If Elena Kagan is confirmed as a Supreme Court justice, for the first time in U.S. history there will be no Protestants on the court. The Wall Street Journal pounces on this much remarked upon fact as the hook for an elegy lamenting the declining power and influence of white Anglo-Saxon Protestants -- WASPs -- in American society.
Depending on your perspective, this could be cause for either woe or delight, but is definitely grist to mull over. The Journal seems to be sad, or at least that's the my guess from the headline: "That Bright, Dying Star, the American WASP." The Journal doesn't venture into politically provocative territory, but I think you could have a good argument about whether the de-WASPification of America is connected to some of the root phenomena behind Tea Party rage and anti-immigrant hysteria. The U.S. is changing, from the Supreme Court to Arizona. This makes some people insecure, and "want their country back." America, land of the free Episcopalian!
The corner offices of the top banks, once ruled by Rockefellers and Bakers, now include an Indian-American and the grandson of a Greek immigrant.
That would be Citigroup's Vikram Pandit and JP Morgan Chase's Jamie Dimon, for those keeping score. And while I am as distressed by the decline in power and influence of the Rockefeller family as anyone -- only one currently serving senator! -- I was particularly struck by the Journal's summary of the reasons that might explain the twilight of the WASP.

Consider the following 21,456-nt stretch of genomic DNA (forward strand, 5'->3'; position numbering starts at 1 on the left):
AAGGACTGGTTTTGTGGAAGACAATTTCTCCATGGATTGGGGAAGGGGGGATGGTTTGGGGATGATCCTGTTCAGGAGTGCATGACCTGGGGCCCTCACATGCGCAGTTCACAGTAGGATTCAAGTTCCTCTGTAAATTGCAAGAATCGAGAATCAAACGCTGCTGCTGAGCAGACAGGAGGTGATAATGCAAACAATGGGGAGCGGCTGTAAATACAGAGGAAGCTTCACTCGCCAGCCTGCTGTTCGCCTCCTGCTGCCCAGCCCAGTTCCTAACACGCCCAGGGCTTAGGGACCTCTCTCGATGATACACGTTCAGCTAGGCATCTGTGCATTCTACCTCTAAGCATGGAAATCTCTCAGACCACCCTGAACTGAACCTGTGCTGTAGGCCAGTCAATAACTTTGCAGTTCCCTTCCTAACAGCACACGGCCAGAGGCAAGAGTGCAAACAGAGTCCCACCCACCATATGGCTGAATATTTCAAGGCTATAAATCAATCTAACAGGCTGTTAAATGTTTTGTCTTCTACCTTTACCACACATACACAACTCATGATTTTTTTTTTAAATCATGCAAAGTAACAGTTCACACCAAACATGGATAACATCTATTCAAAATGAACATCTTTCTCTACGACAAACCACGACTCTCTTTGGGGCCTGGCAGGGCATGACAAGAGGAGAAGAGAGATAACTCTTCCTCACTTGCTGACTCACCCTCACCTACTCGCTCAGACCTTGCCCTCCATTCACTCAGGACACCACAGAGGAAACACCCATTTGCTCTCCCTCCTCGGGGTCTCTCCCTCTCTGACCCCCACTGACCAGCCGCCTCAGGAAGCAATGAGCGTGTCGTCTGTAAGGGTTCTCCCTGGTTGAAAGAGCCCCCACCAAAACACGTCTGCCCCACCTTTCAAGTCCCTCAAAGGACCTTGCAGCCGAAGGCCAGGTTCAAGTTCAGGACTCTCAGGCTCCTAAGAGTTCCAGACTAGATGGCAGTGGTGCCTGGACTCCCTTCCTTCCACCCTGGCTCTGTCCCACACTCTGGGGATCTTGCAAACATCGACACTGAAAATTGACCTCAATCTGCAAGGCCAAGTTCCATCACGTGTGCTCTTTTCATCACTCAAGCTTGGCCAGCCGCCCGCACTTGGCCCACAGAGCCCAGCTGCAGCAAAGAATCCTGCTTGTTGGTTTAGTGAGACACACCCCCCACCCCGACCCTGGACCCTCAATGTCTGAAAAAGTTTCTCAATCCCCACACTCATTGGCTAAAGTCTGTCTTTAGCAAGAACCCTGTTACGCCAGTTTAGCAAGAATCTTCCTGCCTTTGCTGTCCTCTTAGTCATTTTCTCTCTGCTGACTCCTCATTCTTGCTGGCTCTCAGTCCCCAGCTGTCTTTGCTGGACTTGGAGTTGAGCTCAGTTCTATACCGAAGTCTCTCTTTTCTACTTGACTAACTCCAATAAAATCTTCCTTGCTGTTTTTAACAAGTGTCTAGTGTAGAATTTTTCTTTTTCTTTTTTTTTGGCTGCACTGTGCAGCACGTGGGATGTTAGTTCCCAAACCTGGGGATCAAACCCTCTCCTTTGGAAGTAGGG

The Protestant downfall can be attributed to many things: the deregulation of markets, globalization, the rise of technology, the primacy of education and skills over family connections.
That exact same sentence, strangely enough, can also be employed to describe the factors contributing to the downfall of the blue-collar American worker. Deregulation of markets and globalization introduced brutal competition with cheaper foreign labor, technological progress gutted manufacturing jobs and disproportionally rewarded higher degrees of education, and facilitated the spread of globalization, et cetera.
The typical editorial Journal stance vis-à-vis these phenomena, at least as far as workers are concerned, is to argue that the efficiencies realized by the spread of globalization and technological innovation lower costs and increase productivity to society's benefit. But now that we can see that these vast global transformations have served to dislodge the WASP from his (and yes, it was almost always a "him") traditional place at the top of the U.S. food chain, suddenly, it's a cause for alarm. After all, I'm not sure I can recall a recent story headlined "That Bright, Dying Star, the American Worker."
But it's all so predictable. If we accept, for argument's sake, Max Weber's thesis in "The Protestant Ethic and the Spirit of Capitalism," that Puritan values played a critical role in the triumph of capitalism, especially as practiced in countries with strong Anglo-Saxon traditions, then we must concede that the damage done to WASP primacy is at least partially self-inflicted. Globalization as it has been practiced and implemented in the last 50 years, along with the relentless employment of technology to improve corporate bottom lines, constitute the DNA of contemporary capitalism. The bright shining star precipitated its own supernova demise.